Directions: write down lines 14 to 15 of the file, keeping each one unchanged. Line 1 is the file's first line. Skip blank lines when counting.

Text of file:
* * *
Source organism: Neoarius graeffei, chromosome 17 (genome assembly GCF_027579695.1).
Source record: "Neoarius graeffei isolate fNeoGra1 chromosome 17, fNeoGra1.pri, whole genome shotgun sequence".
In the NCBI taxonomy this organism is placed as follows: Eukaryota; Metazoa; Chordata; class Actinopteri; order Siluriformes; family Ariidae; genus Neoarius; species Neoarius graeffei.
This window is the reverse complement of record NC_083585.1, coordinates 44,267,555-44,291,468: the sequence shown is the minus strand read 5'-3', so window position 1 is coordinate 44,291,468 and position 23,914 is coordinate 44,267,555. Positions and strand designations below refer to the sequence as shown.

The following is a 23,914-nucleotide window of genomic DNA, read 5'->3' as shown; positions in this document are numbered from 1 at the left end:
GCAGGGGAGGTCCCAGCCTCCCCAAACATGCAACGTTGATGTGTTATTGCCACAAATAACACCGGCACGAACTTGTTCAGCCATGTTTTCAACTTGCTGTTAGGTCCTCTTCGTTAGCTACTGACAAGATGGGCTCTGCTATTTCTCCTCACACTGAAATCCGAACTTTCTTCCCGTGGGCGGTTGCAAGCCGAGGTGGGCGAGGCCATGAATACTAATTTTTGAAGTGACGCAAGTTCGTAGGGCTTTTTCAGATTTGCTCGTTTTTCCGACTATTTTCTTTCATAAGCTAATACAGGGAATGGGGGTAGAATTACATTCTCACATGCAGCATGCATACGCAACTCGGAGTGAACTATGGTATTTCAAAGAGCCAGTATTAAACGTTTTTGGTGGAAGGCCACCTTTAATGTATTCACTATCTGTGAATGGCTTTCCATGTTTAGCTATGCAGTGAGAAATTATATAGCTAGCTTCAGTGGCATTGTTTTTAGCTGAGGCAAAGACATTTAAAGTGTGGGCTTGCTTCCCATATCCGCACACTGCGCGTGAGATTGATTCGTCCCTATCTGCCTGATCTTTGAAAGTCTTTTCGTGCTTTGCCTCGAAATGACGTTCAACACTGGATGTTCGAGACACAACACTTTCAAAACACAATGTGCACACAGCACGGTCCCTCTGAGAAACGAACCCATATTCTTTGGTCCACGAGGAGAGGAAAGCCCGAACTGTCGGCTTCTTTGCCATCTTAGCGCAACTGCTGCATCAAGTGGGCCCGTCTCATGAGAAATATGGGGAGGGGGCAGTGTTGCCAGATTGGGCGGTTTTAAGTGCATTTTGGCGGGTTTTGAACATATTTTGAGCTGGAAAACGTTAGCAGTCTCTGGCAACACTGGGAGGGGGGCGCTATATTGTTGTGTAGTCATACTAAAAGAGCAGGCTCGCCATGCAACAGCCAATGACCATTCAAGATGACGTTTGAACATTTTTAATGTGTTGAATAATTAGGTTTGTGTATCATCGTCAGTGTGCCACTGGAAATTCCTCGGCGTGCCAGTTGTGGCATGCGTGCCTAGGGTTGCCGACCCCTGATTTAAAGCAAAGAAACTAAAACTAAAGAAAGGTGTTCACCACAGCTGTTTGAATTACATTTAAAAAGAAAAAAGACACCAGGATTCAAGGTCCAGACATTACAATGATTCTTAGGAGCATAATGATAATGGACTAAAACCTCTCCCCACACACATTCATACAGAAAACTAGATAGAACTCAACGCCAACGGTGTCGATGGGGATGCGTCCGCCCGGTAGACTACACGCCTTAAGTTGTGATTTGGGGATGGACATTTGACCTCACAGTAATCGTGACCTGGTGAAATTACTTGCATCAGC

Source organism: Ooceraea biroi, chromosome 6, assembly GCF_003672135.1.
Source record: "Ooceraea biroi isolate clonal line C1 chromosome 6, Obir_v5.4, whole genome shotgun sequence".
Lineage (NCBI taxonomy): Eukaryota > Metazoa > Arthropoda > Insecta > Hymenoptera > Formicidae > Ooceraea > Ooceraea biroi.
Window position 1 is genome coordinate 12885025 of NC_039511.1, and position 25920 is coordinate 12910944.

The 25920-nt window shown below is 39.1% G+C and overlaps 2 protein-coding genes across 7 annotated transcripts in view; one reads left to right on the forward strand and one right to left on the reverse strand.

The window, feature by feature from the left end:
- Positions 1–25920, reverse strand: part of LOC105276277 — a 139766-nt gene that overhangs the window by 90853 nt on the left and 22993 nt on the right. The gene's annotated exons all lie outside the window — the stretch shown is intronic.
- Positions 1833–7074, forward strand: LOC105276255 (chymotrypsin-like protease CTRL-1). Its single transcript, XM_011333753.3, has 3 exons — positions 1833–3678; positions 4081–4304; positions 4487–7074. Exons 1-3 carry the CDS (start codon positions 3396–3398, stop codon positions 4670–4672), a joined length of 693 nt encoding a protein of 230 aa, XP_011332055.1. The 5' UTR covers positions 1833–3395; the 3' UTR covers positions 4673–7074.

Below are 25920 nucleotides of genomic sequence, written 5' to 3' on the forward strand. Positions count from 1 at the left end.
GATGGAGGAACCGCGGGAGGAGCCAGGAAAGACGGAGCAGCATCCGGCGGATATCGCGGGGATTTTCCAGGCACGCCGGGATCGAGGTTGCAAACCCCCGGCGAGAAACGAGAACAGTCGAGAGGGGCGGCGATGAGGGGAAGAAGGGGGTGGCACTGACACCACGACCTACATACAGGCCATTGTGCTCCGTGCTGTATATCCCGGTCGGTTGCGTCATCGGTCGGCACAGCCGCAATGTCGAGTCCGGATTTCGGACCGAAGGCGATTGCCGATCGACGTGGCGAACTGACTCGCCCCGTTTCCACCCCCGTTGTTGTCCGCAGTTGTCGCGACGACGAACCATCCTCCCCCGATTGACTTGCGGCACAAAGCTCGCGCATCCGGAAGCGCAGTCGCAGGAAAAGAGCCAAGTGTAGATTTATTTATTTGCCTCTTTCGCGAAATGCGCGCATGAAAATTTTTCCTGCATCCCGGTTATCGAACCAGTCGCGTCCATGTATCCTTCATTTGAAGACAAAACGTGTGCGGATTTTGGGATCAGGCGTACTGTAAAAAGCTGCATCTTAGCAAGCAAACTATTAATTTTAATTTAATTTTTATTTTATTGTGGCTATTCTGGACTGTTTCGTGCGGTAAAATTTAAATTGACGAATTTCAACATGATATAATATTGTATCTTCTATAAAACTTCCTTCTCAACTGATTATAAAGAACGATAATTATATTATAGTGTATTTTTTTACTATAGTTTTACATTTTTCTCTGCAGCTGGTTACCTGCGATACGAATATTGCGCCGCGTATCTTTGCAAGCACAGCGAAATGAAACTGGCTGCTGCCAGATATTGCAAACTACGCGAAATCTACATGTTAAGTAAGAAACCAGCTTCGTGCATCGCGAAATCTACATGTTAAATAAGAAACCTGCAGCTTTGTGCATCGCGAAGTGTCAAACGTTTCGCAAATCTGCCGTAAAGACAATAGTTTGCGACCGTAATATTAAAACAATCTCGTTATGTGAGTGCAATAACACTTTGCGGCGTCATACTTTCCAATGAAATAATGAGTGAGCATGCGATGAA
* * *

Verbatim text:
- Positions 1833–7074, forward strand: LOC105276255 (chymotrypsin-like protease CTRL-1). Its single transcript, XM_011333753.3, has 3 exons — positions 1833–3678; positions 4081–4304; positions 4487–7074. Exons 1-3 carry the CDS (start codon positions 3396–3398, stop codon positions 4670–4672), a joined length of 693 nt encoding a protein of 230 aa, XP_011332055.1. The 5' UTR covers positions 1833–3395; the 3' UTR covers positions 4673–7074.

Below are 25920 nucleotides of genomic sequence, written 5' to 3' on the forward strand. Positions count from 1 at the left end.